To mount an ext4-formatted SD or microSD card on a Mac, the easiest option is to use VirtualBox (and, in my case, Vagrant with one of Midwestern Mac's Ubuntu boxes). Boot a new linux VM (any kind will do, as long as it's modern enough to support ext4), shut it down, go into Settings for the VM inside VirtualBox and enable USB, then reboot.

Follow these steps once the VM is booted, to mount the flash drive:

Running a Windows XP VM in Parallels (Mac) from a USB Flash Drive

I thought I'd post my experience here, for the benefit of others, because I couldn't find a whole lot of information about this specific use of an external USB flash drive.

I have a MacBook Air with a dainty 128GB SSD drive, so I try to keep large files that I rarely use on external drives. I have plenty of external USB and FireWire storage (over 6 TB), and running VMs in either Parallels or VMWare Fusion works great (very highly performant) off any of these external drives.

However, there's no way I'm going to lug around an external hard drive and USB cable (and maybe power adapter) just so I can test things in Internet Explorer (basically, the only use I have for Windows).

Flash Drive to the Rescue!

I found a cheap 32GB USB flash drive that only sticks out of my MacBook Air half an inch, and copies at a consistent rate of 30MB/second (which is quite sufficient for most tasks). Also, the little drive should have very good read performance, since it's not a spinning platter. Write speed wouldn't be anything to brag about, but writing shouldn't happen all that often when simply opening up Internet Explorer—I hope!

How to Stream from Tricaster Broadcast/Pro to Ustream.tv or Watershed

How to Stream from Tricaster Broadcast/Pro to Ustream.tv

The following instructions are based on this video, embedded below:

Preliminary Notes:

  •  You need at least version 2.5 of Tricaster software.
  •  Download 2.5 or later at register.newtek.com (go to my downloads).
  •  For Watershed, the process is similar, but you need to get the Flash XML file from Watershed directly.

First, you'll need to turn on the Tricaster, and make sure it's connected to the Internet. You should also try to make sure you have a relatively decent (and stable) Internet connection, for obvious reasons. Some problems may be caused by a restrictive firewall, as well, so watch out for that. (Check your Internet upload speed using Speedtest.net - you should have at least 300-500 kbps upload).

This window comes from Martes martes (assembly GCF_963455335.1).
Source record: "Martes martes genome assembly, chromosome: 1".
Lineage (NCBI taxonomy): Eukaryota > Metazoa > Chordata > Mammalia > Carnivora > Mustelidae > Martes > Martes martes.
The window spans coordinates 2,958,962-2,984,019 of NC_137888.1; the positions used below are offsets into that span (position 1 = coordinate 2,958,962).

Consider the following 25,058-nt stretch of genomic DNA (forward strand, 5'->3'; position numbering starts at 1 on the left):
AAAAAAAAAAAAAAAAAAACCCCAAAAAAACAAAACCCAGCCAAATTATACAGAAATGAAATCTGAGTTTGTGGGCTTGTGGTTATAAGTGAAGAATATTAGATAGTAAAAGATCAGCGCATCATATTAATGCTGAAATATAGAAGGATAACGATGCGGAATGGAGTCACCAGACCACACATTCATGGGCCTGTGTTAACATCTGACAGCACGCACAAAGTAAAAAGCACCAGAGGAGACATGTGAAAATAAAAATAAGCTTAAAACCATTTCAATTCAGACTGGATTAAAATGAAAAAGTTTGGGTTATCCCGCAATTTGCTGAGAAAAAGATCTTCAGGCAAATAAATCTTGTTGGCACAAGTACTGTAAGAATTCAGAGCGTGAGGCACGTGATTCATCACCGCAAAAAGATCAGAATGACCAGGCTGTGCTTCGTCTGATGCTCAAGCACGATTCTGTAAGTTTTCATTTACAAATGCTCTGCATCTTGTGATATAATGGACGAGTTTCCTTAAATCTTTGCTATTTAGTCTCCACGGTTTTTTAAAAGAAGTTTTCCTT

A Good Reason to Not Use Flash

Flash resource hogging bytes

Need I say more? This is from a cookie-cutter Wordpress site with some flash mixed in with a template. The flash was only added to make a little transitional animation for the navigation bar.

HTML5, and heck, even CSS3 or simple JavaScript (using jQuery) would enable the above-mentioned site to quickly and easily enable the same animations and transitions, using only a few hundred bytes of code. Seeing that jQuery was already loaded on the site, it makes a heck of a lot more sense than using Flash.

We need to educate web designers on how they can break free from their Flash comfort zone, save a few hundred bucks in software licenses every year, and make their websites load two to three times faster (not to mention, more quickly and without requiring buggy third party extensions).

95% of Flash use is avoidable and unnecessary, in my opinion.

Take Better Photos of Inanimate Objects

Forks with Flash and Ambient Light

Ever wonder why your pictures of little items like statues, money, a speaker set, a glass of water, or pretty much anything else in the world that doesn't move often look so washed out and flat? I'm betting that the reason is that you are setting your camera to 'nuke' mode (i.e. blast everything with light from the flash).

Well, I have a quick, and most likely free (if you own a tripod) solution to this problem. And it's pretty darn easy to implement. Here's how you do it: